I guess I’m just dreaming but…..wouldn’t it be so great to quiz and poll students (especially in my large class) using their smartphones and get instant feedback? I just found this site that has the solution. But I guess I have to a)pay for it and b) be technologically set up for it – with a smartboard which our school doesn’t have. I guess I’ll keep looking and see if I can find any interim solutions!
Student motivation is at the heart of many classroom problems. Once you’ve got students engaged and interested half the battle is won.
the flipped classroom model
The Flipped Classroom Boosts Grades 5%. Why That’s As Big As We Can Expect.
Classrooms across the nation are adopting a new technology trend known as the “flipped” classroom, where students watch lecture videos as homework and teachers use class-time for discussion. First popularized by YouTtube sensation, Sal Khan, 3 years ago, the flipped model gained traction far faster than researchers had time to study it.
Go to the link to read the full article.
I find this great news as I have been using flipped classroom methods for a while and feel it is the only way for a teacher to move forward in a fast-changing age of technology which is leaving ‘the old style’ redundant.
Historical Painting with Wikipedia Links & Mouse Over Tagging
A collection of the most good and evil people who ever lived… who would you add? The most influential thinkers, scientists, politicians, philanthropists, protestors, defenders of freedom, and contributors to the common good have been included. The “bad” guys include serial killers, tyrants, war mongers, and those that crushed the human spirit. Are those listed as ‘good’ perfect? Probably not, but their contributions to society, or their iconic stories, are hard to ignore. Are there justifications for all evil acts or are is all evil carried out by deranged minds.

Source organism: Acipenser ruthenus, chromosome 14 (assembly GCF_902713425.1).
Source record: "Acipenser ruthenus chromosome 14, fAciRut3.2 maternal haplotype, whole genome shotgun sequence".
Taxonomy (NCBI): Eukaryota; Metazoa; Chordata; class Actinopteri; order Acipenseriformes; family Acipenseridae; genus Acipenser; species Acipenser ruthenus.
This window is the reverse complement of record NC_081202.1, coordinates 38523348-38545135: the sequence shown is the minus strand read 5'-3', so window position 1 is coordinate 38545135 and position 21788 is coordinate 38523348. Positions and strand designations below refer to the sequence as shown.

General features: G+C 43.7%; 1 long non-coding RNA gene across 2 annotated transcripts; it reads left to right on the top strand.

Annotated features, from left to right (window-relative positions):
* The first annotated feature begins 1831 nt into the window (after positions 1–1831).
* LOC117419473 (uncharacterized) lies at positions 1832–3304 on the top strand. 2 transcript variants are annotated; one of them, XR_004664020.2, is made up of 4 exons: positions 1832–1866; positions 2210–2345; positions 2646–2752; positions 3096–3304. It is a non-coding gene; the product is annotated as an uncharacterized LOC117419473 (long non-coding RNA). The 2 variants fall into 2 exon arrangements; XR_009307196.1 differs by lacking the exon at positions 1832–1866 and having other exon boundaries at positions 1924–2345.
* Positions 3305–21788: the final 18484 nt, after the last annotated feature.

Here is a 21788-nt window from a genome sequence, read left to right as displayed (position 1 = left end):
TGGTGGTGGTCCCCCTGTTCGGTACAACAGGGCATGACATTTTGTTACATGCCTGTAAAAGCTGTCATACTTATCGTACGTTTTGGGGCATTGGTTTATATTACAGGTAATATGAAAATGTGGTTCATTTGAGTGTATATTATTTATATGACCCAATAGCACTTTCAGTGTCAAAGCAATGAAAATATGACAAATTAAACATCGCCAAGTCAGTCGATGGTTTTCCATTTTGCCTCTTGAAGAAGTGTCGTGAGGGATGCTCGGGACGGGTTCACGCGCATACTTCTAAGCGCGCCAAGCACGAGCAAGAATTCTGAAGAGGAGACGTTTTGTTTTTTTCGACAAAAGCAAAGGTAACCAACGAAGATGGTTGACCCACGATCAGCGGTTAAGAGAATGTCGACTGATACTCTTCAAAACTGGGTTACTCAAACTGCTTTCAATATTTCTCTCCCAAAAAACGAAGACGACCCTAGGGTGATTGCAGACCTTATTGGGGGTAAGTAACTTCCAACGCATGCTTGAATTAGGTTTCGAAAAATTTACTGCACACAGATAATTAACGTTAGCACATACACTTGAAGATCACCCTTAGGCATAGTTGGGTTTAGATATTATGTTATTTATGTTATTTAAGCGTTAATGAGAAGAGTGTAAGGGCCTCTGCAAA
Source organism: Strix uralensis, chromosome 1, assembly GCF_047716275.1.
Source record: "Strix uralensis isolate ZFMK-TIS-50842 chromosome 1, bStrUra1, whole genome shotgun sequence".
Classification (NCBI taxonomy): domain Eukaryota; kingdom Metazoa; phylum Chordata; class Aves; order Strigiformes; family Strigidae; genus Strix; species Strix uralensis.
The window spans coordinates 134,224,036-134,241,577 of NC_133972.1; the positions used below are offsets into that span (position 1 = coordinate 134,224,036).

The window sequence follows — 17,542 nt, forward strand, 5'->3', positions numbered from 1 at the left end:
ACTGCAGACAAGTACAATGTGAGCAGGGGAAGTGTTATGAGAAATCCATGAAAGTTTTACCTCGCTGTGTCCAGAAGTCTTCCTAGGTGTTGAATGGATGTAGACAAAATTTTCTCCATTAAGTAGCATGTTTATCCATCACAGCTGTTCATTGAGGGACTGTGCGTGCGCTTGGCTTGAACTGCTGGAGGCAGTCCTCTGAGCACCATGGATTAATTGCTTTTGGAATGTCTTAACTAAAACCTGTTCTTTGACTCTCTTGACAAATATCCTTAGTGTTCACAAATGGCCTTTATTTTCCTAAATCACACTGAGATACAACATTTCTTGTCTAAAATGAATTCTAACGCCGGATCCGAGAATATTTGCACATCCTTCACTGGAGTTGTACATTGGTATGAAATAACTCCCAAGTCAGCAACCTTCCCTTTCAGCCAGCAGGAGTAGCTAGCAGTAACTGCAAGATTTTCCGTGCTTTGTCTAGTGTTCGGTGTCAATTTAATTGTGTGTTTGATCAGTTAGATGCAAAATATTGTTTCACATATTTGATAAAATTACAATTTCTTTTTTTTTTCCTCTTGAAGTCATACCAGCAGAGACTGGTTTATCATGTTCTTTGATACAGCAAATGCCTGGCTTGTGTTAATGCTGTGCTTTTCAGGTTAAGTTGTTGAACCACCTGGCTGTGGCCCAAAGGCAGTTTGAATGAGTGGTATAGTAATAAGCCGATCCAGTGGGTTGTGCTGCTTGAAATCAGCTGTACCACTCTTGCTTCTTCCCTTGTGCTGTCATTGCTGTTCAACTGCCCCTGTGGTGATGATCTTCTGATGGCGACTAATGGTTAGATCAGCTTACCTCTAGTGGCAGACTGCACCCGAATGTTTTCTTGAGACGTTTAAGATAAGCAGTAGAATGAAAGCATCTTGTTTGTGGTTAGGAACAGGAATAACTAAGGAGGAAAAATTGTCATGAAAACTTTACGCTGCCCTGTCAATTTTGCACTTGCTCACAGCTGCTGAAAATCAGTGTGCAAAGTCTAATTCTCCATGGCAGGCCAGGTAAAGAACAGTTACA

Don’t you think this is a wonderful picture for a class discussion? So many moral topics can be raised. it also gets the students immediately busy trying to see how many of these figures they actually recognize.
5 song extracts to help students link sounds better
This post contains a 5-minute video with song excerpts highlighting some of the ways in which vowels, semi-vowels and consonant sounds are linked in English.
Elsewhere on this blog I have argued that pronunciation does matter and deserves far more attention than it’s been getting from mainstream ELT. I have tried to go beyond the old “what matters is intelligibility” paradigm and argued that we can’t ignore, for example, how annoyance potential might impact communication. I have also made a distinction between teaching pronunciation for production (i.e., enabling students to sound better) and teaching pronunciation for comprehension (i.e., highlighting features of linking, weak forms, sound discrimination etc.) and argued that perhaps we should place increased emphasis on the latter.
As I was feeling particularly musical last week (!), I decided to put together a short, self-contained video with five song excerpts, as well as on-screen questions, to help you raise students’ (B1 and above) awareness of sound linking in English. Before you click play, bear with me for a few more seconds:
1. I originally intended to devise a comprehension-based activity (identifying sounds, filling in the blanks etc), but the songs are so well-known that most students would probably recognize the words and maybe even feel like humming / singing along anyway. This means that I wound up creating something a little more output-oriented than the original plan.
2. As I wrote the activity, I kept going back to Michael Swan’s six criteria for good rules (truth, demarcation, clarity, simplicity, conceptual parsimony and relevance) and I must confess that, in hindsight, I fear I ended up sacrificing truth and demarcation for the sake of simplicity and conceptual parsimony. But they’re probably good enough for the average student, I think.
3. The pink rectangles on the video are meant to show students how the highlighted sounds blend. I’ve focused on the last letter of each word, rather than on the syllable itself. For example: all eyes o n us. Otherwise, “all eyes”, for example, would be boxed together, which students would probably find confusing.